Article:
An example of this technological determinism is Martin Bell’s description of an occasion when he was reporting live on television from a war zone and the United Nations had just issued a statement about the conflict. The television station felt that Martin should deliver the statement from his position, because the technology allowed him to do so. Martin went live and repeated, word-for-word, the United Nations statement which was fed to him as it was announced in another part of the world. Martin Bell’s comment summed up the ridiculous nature of that situation, when he complained: "That’s not journalism. That’s not even show business. That’s puppetry!" (Bell, 1995).
The other factor that needs to be dealt with for the future is the careful re-allocation of responsibilities to avoid elements of the process falling between two stools. Journalists will have to accept that they are now a the major element in the struggle to meet deadlines. "With the power that the computer has brought to journalists has come responsibilities that were previously shrugged off on to others. Now there is no one to blame for delays, there are no departments to insulate the journalist from the consequences of missed deadlines." (Williams, 1990, p.1).
One of the consistent remarks by the those interviewed was a regret that the traditional subbing skills were being allowed to disappear. David Quin expressed it at its mildest when he admitted that "the traditional sub-editing job is diluted somewhat by the concentration on purely technical matters". Seamus Dooley believes that the concentration on acquiring the technical know-how has allowed some sub-editors to take one step too far from the editorial process: "We have people moving in now onto the sub-editors’ desk who have never been journalists and I think that’s a mistake. A good sub needs a good overall knowledge."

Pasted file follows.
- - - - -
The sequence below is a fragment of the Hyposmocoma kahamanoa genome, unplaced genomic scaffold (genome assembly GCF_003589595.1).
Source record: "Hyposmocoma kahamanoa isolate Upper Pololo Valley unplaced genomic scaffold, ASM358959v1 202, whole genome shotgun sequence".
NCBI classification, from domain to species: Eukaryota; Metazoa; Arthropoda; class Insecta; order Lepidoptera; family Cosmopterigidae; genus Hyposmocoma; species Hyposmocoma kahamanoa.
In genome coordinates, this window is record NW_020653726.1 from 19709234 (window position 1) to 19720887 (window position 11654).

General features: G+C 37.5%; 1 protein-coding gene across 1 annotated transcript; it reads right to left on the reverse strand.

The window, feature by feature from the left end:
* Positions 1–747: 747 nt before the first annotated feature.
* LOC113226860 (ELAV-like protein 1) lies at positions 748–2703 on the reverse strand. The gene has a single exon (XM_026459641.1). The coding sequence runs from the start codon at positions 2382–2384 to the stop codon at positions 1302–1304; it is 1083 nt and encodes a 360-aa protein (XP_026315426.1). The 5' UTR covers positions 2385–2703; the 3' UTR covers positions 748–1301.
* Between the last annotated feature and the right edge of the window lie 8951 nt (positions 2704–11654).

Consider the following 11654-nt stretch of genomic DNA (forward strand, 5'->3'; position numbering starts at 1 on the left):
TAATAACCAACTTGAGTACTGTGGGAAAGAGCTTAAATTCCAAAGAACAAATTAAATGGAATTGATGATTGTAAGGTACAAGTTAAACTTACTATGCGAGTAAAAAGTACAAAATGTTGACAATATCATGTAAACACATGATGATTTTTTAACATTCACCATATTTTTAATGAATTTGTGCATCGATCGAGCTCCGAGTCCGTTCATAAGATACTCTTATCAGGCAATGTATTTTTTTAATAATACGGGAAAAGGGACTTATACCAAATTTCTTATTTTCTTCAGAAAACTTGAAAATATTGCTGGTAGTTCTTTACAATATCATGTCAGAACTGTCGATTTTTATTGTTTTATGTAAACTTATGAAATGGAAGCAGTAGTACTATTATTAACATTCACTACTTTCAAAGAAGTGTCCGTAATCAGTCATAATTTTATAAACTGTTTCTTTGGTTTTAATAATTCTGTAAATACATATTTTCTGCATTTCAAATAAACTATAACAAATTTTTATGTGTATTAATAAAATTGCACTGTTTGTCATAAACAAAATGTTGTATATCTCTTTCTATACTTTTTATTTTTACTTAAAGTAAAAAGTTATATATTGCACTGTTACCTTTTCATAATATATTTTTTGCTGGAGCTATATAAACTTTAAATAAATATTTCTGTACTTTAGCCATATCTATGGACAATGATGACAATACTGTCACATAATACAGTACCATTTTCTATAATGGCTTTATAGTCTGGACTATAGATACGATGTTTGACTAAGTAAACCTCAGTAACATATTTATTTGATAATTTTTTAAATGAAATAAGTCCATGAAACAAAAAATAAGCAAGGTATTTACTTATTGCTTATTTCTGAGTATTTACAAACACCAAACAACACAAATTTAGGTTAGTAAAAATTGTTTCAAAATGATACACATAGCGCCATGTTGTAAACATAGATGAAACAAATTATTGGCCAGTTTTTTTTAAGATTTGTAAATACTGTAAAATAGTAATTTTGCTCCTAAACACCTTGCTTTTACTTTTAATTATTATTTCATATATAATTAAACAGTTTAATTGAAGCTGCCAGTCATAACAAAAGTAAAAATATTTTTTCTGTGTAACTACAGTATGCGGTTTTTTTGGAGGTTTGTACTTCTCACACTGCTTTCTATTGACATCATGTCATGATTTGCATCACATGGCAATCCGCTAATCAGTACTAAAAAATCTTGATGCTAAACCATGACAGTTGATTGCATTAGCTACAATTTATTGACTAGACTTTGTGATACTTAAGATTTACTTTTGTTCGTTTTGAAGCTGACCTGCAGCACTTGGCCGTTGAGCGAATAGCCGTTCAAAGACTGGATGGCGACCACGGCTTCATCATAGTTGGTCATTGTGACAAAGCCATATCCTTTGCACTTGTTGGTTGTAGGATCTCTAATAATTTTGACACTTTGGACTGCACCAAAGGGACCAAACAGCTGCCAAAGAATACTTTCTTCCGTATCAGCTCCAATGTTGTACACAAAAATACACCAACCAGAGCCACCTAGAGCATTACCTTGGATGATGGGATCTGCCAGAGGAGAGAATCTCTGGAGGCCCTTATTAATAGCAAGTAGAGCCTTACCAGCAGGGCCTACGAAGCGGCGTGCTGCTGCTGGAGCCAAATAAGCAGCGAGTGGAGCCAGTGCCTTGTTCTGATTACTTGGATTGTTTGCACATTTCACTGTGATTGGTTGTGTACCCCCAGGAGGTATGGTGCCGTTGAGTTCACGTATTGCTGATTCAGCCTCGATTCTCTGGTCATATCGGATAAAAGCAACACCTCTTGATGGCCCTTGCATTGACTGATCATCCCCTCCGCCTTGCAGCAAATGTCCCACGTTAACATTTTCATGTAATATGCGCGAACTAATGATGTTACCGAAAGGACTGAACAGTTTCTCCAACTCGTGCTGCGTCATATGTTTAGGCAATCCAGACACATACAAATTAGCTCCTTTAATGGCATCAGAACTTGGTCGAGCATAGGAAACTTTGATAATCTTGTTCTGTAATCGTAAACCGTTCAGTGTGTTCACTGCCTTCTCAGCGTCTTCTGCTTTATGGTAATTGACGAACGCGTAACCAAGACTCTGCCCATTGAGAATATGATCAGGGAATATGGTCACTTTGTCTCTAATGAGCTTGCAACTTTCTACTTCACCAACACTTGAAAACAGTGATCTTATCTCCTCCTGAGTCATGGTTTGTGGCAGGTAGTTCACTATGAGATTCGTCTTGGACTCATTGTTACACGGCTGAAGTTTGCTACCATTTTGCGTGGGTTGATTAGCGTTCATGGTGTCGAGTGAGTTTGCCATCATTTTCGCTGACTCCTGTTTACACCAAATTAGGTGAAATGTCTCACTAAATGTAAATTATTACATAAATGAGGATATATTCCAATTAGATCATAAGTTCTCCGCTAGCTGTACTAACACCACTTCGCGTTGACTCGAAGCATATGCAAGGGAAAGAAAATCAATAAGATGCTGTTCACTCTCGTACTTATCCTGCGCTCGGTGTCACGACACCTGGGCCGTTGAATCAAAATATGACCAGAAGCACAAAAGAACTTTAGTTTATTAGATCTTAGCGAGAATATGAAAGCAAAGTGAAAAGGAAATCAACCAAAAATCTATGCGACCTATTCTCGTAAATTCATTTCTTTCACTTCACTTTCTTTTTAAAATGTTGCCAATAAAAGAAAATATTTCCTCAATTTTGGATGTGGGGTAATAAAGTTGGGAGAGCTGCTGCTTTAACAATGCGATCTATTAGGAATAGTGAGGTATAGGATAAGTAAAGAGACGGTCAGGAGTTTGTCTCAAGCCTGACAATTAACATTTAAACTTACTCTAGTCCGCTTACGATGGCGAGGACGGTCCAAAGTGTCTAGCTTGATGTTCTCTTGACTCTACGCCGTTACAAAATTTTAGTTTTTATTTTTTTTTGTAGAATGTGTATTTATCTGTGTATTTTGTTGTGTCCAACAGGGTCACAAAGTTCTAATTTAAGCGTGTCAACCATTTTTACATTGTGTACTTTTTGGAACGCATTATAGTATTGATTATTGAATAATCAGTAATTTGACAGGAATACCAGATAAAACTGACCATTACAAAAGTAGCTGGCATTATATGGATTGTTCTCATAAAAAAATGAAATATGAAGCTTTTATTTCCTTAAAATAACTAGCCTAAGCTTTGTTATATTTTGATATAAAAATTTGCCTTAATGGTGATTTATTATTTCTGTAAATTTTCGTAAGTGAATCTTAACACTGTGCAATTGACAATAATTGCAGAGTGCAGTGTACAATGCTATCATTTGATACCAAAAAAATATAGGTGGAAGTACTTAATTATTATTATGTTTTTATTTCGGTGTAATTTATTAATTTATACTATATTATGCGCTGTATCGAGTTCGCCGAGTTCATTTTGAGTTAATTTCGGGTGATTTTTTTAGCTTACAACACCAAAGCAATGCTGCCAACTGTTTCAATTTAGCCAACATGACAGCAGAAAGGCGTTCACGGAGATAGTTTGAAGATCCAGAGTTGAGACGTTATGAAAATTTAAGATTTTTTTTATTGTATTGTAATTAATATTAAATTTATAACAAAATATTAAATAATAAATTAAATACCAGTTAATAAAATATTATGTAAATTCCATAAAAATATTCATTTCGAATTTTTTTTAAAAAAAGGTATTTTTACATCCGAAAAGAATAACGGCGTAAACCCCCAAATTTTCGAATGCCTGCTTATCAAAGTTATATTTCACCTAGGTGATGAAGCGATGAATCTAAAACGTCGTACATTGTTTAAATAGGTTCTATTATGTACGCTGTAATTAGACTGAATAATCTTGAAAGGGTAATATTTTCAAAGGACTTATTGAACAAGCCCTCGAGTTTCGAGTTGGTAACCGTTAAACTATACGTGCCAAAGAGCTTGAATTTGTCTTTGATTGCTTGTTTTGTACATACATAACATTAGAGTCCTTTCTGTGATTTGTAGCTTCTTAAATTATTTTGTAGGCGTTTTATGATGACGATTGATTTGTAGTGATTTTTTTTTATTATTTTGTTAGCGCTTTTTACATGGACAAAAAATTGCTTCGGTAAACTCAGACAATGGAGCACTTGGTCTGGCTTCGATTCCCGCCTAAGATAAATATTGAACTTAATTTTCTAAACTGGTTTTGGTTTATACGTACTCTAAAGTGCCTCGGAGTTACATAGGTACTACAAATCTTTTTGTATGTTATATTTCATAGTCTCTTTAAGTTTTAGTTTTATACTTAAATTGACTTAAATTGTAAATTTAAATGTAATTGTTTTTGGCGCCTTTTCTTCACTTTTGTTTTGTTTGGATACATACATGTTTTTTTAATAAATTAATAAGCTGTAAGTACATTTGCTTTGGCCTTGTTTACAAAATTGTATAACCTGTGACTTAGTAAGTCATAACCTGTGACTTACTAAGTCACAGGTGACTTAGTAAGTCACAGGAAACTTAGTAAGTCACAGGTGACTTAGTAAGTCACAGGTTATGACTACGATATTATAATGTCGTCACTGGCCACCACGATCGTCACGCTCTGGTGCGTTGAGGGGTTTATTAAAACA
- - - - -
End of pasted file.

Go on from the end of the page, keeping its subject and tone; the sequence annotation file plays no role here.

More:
The Irish newspaper industry has not finished its technological transformation. It is unclear how long it will take for the available technology to become a standard feature of Irish newspapers. It is likely however, that the pace of technological advances will continue to maintain a lead on their application within the industry. The Report of the Commission on the Newspaper Industry acknowledges the uncertainty of that future:
"The speed of technological advances in both the publishing and printing trades in recent years has been very great indeed. Those involved in the industry are agreed that they are in no sense at a standstill and that in the reasonably near future, further significant advances are likely to develop. The nature and direction of such future advances is insufficiently precise to make speculation concerning them of value." (Finlay, 1996).
Whether Maurice Sweeney was right when he said: "I believe profoundly that new technology makes good journalists better and bad journalists worse", or whether the future may prove him wrong, the sentiments of the editor of Ireland’s newest newspaper Cathal Dervan really hit the nail on the head: "At the end of the day, it’s all about the quality of the product that appears on the street and no computer is bigger than that product, no journalist is bigger than that product, no photographer is bigger than that product and really no story is bigger than that product."
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(Photographs are by Martin Molony, unless otherwise indicated.)
Formerly with the Smurfit Group for 16 years, he has been involved in publishing in the UK and the United States, where he ran The Irish Voice newspaper.
Having studied engineering at Trinity College, Carissa started writing for an engineering magazine, then an electronics publication and two computer magazines abroad. She returned to Ireland to join the Sunday Business Post in 1995.
Photo courtesy Sunday Business Post.
When she left college in 1994, Geraldine worked for Checkout magazine, The Sunday Tribune and The Sun newspaper. After a period of freelance work, she joined ShelfLife full-time in 1995.
Editor, The Title.
Cathal wanted to be a journalist since he was a child. His career started with the Meath Chronicle at the age of 16. Since then, he has worked in journalistic and editorial positions in Ireland and the UK, mainly in the area of Sports. He left the Sunday World as Sports Editor to establish The Title in January 1996.